Down the centuries, various attempts have been made to avoid viewing divine election as God’s unconditional selection of individuals for eternal life.
In their concern to avoid pagan ideas of fatalism, many early church Fathers taught a synergistic view, in which the human will co-operates with the divine will in achieving salvation. Origen (d. 254) wrote:
‘Foreknowledge precedes foreordination.… God observed beforehand the sequence of future events, and noticed the inclination of some men towards piety which followed on this inclination; and he foreknew them, knowing the present and foreknowing the future.… If anyone in reply asks whether it is possible for the events which God foreknew not to happen, we shall answer, Yes, and there is no necessity determining this happening or not happening.’
Chrysostom (d. 407) placed a similar stress on human initiative:
‘The Lord has made our nature free to choose. Nor does he impose necessity on us, but furnishes suitable remedies and allows everything to hinge on the sick man’s own judgment…In order that not everything may depend on divine help, we must at the same time bring something ourselves.’
In the 4th century, French Semi-Pelagians such as John Cassian, Vincent of Lérins, Hilary of Arles, and Faustus of Riez similarly taught that the human will makes the first move towards God, who then meets the individual will salvific grace. They objected the unconditional election would contradict human freedom and responsibility and render preaching and pastoral care futile. God’s election applies to those whom he foresees will exercise faith. Semi-Pelagianism was rejected by the Synod of Orange in 529.
Traditional Roman Catholic teaching is that individuals co-operate with God for the achievement of salvation. Predestination is based on God’s prevision of a person’s faith and good works. Salvation may be forfeited if a believer dies in sin. The Augustinian doctrine of predestination is inconsistent with divine love and human responsibility.
Arminians believe that unconditional election would be incompatible with human freedom. God wants all to be saved (1 Tim 2:4; 2 Pet 3:9). All are invited to believe the Gospel; therefore, all must have the ability to respond. Salvation is synergistic: the divine will and the human will co-operate to make it effective. Grace is resistible.
Arminius (d. 1609) argued would that it would be unfair if God were to condemn people who had no opportunity to alter their divinely-decreed situation. According to Arminius,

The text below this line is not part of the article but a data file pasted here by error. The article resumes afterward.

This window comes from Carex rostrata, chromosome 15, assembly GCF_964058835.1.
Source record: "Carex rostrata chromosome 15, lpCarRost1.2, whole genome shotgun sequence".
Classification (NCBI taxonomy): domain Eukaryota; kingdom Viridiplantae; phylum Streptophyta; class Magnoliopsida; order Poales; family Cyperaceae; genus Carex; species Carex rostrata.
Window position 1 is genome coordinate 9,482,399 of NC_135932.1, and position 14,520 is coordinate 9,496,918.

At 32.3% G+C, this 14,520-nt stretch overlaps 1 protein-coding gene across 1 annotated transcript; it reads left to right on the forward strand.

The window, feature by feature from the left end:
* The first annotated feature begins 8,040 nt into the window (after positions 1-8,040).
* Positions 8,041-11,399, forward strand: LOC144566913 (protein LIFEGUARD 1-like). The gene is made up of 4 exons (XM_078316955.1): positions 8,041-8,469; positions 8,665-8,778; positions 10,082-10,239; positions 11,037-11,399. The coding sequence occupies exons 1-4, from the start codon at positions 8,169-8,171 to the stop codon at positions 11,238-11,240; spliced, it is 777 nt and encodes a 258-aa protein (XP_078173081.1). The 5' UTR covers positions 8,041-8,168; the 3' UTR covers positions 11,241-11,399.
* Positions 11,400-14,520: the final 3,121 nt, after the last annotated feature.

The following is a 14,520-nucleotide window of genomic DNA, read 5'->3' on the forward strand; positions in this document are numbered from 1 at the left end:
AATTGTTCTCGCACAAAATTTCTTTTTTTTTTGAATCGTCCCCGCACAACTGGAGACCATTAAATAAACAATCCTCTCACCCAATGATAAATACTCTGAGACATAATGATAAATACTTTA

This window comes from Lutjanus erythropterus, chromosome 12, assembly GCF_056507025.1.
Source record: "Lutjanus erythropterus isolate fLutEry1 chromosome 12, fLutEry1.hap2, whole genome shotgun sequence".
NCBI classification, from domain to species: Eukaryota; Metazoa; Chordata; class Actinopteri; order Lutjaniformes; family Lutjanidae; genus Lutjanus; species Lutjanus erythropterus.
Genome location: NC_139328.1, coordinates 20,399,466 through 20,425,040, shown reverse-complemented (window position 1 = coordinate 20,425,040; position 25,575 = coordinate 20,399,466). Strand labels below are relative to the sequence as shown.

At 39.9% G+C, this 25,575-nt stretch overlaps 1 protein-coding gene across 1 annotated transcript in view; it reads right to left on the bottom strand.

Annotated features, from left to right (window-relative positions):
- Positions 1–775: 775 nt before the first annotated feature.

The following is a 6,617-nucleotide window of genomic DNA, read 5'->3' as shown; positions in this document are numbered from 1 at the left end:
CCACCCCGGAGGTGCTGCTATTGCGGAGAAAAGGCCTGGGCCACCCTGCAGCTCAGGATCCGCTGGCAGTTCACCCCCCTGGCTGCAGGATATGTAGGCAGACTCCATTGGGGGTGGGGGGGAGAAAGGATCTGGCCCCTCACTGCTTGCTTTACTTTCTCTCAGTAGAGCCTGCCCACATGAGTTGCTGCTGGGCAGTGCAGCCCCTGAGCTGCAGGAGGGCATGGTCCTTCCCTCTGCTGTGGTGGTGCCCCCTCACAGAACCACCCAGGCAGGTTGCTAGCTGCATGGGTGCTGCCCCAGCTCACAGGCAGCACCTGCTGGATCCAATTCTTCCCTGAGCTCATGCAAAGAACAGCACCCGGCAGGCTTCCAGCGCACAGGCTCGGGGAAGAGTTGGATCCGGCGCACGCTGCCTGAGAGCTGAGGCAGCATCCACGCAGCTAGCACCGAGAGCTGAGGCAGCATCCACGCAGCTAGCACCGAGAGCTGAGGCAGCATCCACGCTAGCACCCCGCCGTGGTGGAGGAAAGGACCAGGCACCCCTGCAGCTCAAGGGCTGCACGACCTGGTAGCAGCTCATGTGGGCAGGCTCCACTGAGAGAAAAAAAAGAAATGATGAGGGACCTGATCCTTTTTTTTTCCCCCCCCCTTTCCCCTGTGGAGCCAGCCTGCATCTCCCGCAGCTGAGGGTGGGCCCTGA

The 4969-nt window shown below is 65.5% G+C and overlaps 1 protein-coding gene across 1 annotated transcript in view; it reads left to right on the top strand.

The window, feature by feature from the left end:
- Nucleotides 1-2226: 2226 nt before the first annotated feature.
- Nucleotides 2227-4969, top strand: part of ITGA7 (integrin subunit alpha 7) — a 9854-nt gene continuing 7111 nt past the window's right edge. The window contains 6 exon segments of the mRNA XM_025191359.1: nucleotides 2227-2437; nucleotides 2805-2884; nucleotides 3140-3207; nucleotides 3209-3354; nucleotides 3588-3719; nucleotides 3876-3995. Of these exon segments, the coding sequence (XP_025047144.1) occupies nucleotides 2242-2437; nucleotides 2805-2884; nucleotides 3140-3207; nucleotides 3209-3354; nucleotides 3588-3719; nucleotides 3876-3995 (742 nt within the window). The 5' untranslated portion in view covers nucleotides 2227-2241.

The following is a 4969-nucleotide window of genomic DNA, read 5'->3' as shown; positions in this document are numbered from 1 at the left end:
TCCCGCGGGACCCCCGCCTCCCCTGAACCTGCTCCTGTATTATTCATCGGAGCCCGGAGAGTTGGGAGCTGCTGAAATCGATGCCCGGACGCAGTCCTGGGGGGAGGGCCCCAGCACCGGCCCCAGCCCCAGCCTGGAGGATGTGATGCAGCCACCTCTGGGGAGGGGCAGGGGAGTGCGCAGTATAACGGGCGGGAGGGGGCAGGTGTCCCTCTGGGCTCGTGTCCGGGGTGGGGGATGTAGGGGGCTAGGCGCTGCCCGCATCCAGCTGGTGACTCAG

- God unconditionally appointed Jesus Christ to be the Saviour of humankind;
- He unconditionally decreed that those who believe on the Lord Jesus Christ will be saved;
- He provides ‘prevenient grace’ to all people, so that, notwithstanding their sin, they are capable of exercising saving faith;
- He decrees that those whom he foresees will believe will receive his salvation.
The Remonstrants (1610) set out the ‘five points’ of Arminianism. These were rejected by the Synod of Dort (1618-19).
John Wesley (d. 1791) opposed Reformed views on predestination, insisting that Christ died for all and that his grace is available to all. Election was unconditional with respect to individuals to service, and of nations to privileges. It was conditional with respect to the salvation of persons.
In the thinking of Charles Finney (d. 1875), election is grounded in God’s foreknowledge of personal salvibility. In other words, he elects to salvation those in whom he sees the ability to repent and exercise faith.
There is a recent line of thought which emphasis corporate election. According to this view, God wills all people to be saved, and Christ died for all people. Divine election is God’s determination to appoint the believing community to salvation. God’s election of Israel is paradigmatic in this regard. Referring to Rom 8:28-30, Alan Richardson writes: ‘Paul, of course, does not think of the Church as made up of a collection of individuals, but as a body: it is the body which is foreknown, foreordained, called, justified and is to be glorified.’ Moreover, election (for Richardson) is not primarily to salvation, but to service.
Roger Forster and Paul Marston also espouse a doctrine of corporate election:
‘The prime point is that the election of the church is a corporate rather than an individual thing. It is not that individuals are in the church because they are elect, it is rather that they are elect because they are in the church, which is the body of the elect One.… A Christian is not chosen to become part of Christ’s body, but in becoming part of that body [by free will, exercising faith] he partakes of Christ’s election.’
Election does not pertain to individual salvation, but rather to eternal destiny: ‘It is not that we are predestined to be Christians, it is rather that as Christians we receive a glorious destiny.’
For William Klein (The New Chosen People) there is a threefold election: (a) of a body of believers (Israel and the church); (b) of individuals for particular tasks (prophets, priests, kings, apostles); and (c) of Jesus himself, for his salvific work. Klein suggests that the plural language (e.g. Rom 8:29–30; Eph 1:4–5; 2 Thess 2:13) more appropriately is corporate rather than individual. So too is the language of ‘flock’, ‘house’ and ‘people’. Klein argues that ‘foreknowledge’ in the NT is not a synonym for election to salvation. God predetermines the benefits that those who have faith will receive, not the faith itself. ‘Paul’s concern in predestination is not how people become Christians nor who become Christians, but to describe what God has foreordained on behalf of those are (or will be) Christians.’
Based on Demarest, The Cross and Salvation, pp99-107.